Need to File an FBAR – FinCEN Form 114 – for 2016? There’s Still Time… Just
Americans living abroad still have to file a US tax return declaring their worldwide income, as well as meeting their host country tax rules.
The good news is that there are several IRS exemptions, notably the Foreign Tax Credit and the Foreign Earned Income Exclusion, that help expats avoid double taxation, and that can be claimed when filing their US tax return.
Expats are also subject to further US filing requirements that don’t apply to most Americans living stateside, including the requirement to file a Foreign Bank Account Report, or what is called, FBAR.
Who has to file an FBAR?
Any American who has a total of at least $10,000 in foreign bank or investment accounts (the total can be shared among multiple accounts) is required to file an FBAR.
Qualifying accounts include checking, savings, investment, mutual and some pension accounts – any account with a positive cash balance.
Importantly, the accounts don’t necessarily have to be in the expats name if the expat still has any administrative control or signatory authority over them, so business accounts, joint accounts, and trust accounts can all qualify.
How do you file an FBAR?
An FBAR is technically FinCEN form 114, which must be filed online.
FinCEN form 114 requires the expats name and address, and information relating to all of their accounts, including account numbers and information to identify the financial institutions where the accounts are held.
When is the deadline for filing an FBAR?
“A record high 1,163,229 Report of Foreign Bank and Financial Accounts (more commonly, FBARs) were filed in 2015, up more than 8% from the prior year.” – Forbes
FinCEN form 114 must be filed online before October 15th (technically the deadline is April 15th, however there’s an automatic 6 month extension), so there is still time to file for tax year 2016… just!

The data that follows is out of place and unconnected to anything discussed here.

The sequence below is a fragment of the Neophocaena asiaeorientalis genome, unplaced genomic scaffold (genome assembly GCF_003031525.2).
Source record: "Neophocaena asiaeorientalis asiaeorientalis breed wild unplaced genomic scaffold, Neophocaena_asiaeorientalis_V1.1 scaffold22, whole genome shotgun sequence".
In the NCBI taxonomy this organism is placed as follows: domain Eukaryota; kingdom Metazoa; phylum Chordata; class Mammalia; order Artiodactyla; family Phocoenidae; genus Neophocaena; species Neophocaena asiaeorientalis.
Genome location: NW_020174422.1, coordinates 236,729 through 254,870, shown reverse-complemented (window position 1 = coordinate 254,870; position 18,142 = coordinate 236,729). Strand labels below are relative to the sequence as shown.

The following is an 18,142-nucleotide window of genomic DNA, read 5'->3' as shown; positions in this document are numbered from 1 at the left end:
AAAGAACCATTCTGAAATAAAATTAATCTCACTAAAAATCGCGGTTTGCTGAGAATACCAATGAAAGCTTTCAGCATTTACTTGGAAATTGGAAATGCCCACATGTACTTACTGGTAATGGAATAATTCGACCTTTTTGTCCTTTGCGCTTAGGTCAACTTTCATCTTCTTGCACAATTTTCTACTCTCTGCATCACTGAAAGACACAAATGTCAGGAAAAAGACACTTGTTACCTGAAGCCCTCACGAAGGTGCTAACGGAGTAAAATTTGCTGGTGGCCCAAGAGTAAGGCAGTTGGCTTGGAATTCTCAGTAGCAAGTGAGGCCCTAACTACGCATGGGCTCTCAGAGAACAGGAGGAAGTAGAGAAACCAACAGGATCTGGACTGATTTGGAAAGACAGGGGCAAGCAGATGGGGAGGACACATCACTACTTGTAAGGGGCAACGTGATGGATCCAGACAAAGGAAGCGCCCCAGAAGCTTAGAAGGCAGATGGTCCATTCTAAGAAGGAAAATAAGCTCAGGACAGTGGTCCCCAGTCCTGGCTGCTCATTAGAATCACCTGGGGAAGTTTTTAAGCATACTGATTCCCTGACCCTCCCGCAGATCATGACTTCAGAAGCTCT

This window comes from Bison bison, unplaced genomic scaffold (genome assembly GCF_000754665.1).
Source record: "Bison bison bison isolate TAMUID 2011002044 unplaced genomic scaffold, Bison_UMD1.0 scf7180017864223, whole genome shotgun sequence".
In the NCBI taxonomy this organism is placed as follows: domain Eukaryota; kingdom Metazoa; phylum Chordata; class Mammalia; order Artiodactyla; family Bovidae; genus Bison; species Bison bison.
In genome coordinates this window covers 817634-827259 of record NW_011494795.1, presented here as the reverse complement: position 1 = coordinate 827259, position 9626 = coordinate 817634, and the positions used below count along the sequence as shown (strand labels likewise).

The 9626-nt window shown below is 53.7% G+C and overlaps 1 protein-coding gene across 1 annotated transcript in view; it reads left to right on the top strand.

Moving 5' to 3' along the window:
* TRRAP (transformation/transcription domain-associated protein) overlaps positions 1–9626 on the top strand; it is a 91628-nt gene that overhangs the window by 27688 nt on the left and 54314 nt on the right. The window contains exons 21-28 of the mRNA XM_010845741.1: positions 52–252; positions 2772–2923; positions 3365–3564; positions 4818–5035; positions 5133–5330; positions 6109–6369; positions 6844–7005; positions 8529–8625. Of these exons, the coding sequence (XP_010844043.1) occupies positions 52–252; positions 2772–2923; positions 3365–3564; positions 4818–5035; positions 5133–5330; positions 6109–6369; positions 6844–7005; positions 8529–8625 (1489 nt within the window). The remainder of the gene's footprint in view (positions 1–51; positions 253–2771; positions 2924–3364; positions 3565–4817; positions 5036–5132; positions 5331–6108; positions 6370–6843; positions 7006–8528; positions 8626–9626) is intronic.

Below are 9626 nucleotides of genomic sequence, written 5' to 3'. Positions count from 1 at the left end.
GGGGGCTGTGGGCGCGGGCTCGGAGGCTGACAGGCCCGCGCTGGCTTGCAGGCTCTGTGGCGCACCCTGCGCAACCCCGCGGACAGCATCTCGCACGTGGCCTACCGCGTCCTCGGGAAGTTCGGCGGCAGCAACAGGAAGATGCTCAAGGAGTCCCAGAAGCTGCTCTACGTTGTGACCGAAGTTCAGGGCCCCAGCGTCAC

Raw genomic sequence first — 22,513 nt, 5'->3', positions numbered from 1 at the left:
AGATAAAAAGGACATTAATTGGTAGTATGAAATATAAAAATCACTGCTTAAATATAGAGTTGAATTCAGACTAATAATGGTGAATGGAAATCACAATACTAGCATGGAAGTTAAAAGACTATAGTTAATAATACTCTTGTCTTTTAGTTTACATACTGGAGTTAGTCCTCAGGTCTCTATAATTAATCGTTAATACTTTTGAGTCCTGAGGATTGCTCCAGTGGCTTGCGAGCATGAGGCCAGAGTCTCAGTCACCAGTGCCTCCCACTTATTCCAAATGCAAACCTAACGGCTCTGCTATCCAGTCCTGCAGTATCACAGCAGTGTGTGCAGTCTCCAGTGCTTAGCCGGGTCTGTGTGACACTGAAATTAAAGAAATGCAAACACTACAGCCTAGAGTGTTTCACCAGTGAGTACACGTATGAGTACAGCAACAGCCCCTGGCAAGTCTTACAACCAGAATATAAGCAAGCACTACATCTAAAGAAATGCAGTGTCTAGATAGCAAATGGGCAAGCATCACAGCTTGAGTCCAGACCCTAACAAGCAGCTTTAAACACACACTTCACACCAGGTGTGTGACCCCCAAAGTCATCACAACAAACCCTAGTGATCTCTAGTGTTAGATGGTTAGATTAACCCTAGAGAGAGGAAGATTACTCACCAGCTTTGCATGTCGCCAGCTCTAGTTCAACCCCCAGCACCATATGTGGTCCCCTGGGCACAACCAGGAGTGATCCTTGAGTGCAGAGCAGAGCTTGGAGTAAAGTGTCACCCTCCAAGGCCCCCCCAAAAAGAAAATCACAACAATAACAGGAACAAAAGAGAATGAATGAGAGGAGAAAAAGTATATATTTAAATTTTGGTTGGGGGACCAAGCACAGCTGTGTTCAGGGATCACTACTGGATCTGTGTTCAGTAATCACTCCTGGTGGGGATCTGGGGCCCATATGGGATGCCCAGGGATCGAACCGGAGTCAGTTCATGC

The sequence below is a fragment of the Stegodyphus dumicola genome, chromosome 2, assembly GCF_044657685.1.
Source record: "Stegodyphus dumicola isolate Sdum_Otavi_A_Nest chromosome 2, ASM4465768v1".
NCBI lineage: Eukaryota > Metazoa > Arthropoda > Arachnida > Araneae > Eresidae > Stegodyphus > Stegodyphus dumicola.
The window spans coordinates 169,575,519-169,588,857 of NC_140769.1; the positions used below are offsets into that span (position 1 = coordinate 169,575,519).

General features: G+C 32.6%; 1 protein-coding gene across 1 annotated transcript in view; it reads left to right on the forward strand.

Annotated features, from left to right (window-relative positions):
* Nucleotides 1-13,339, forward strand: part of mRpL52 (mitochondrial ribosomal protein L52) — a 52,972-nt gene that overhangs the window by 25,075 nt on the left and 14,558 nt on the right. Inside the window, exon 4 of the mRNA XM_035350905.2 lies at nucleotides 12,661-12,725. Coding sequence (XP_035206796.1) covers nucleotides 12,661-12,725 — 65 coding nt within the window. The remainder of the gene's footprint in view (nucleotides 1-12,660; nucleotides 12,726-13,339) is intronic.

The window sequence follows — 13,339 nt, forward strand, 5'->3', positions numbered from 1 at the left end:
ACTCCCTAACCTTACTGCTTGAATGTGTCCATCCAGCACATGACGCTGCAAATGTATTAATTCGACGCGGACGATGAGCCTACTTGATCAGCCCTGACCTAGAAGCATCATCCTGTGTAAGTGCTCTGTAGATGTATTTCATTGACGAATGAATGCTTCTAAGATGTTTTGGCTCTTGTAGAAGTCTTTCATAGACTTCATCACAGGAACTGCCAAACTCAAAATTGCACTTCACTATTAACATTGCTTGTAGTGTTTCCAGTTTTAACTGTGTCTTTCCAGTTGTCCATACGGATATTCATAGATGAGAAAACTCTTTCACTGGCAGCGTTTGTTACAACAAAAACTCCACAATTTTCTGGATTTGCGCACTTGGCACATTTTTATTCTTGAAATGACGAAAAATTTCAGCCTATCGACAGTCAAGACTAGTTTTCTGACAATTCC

What are the penalties for not filing an FBAR?
Penalties for not filing FBARs are steep, and start at $10,000 (per year) if FinCEN believes that the failure to file was willful.
Furthermore, since FATCA (the 2010 Foreign Account Tax Compliance Act), the majority of foreign financial institutions are now reporting their US account holders, including balance details, directly to the IRS, so that Uncle Sam knows who should be filing FBARs. As a result, it’s certainly not worth neglecting this requirement to file.
What if I should have filed FBARs for previous years too?
If you are up to date with your US tax return filing, you can simply back file your delinquent FBARs. Do so quickly though, before the IRS comes to you! If you are behind with your tax filing too, read on.
Back in 2014, the IRS realized that they needed a way for expats who were genuinely unaware about their US filing requirements to catch up with their federal tax return and FBAR filing without being penalized.
The result was the Streamlined Procedure amnesty program, which requires expats to file their last 3 tax returns (they are normally able to retro-claim the exemptions that help them avoid double taxation) and their last 6 FBARs (as necessary), and self-certify that their previous failure to comply was non-willful.
Now that the IRS is able to enforce US tax and FBAR filing requirements worldwide, as a result of FATCA as well as a raft of recently signed international tax information sharing agreements, we strongly recommend that expats who are behind with their filing contact a US expat taxes specialist at their earliest opportunity to help them catch up.